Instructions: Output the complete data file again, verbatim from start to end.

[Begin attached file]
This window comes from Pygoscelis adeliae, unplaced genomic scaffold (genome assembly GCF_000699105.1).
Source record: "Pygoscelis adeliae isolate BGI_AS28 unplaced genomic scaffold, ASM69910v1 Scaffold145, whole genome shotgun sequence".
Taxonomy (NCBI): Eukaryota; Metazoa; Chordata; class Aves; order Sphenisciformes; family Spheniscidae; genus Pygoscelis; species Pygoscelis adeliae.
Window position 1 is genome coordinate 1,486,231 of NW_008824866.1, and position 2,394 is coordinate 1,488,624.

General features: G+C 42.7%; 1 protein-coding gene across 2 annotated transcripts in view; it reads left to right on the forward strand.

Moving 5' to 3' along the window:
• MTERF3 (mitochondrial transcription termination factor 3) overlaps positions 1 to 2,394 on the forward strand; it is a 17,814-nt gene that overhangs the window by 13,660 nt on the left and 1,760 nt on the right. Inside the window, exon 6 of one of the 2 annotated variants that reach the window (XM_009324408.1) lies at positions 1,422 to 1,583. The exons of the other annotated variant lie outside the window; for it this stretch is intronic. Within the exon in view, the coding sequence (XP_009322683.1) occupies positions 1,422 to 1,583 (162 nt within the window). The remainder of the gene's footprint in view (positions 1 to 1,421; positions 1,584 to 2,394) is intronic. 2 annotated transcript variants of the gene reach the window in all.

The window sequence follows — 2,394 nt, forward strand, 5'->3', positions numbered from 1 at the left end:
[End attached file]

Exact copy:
This window comes from Pygoscelis adeliae, unplaced genomic scaffold (genome assembly GCF_000699105.1).
Source record: "Pygoscelis adeliae isolate BGI_AS28 unplaced genomic scaffold, ASM69910v1 Scaffold145, whole genome shotgun sequence".
Taxonomy (NCBI): Eukaryota; Metazoa; Chordata; class Aves; order Sphenisciformes; family Spheniscidae; genus Pygoscelis; species Pygoscelis adeliae.
Window position 1 is genome coordinate 1,486,231 of NW_008824866.1, and position 2,394 is coordinate 1,488,624.

General features: G+C 42.7%; 1 protein-coding gene across 2 annotated transcripts in view; it reads left to right on the forward strand.

Moving 5' to 3' along the window:
• MTERF3 (mitochondrial transcription termination factor 3) overlaps positions 1 to 2,394 on the forward strand; it is a 17,814-nt gene that overhangs the window by 13,660 nt on the left and 1,760 nt on the right. Inside the window, exon 6 of one of the 2 annotated variants that reach the window (XM_009324408.1) lies at positions 1,422 to 1,583. The exons of the other annotated variant lie outside the window; for it this stretch is intronic. Within the exon in view, the coding sequence (XP_009322683.1) occupies positions 1,422 to 1,583 (162 nt within the window). The remainder of the gene's footprint in view (positions 1 to 1,421; positions 1,584 to 2,394) is intronic. 2 annotated transcript variants of the gene reach the window in all.

The window sequence follows — 2,394 nt, forward strand, 5'->3', positions numbered from 1 at the left end: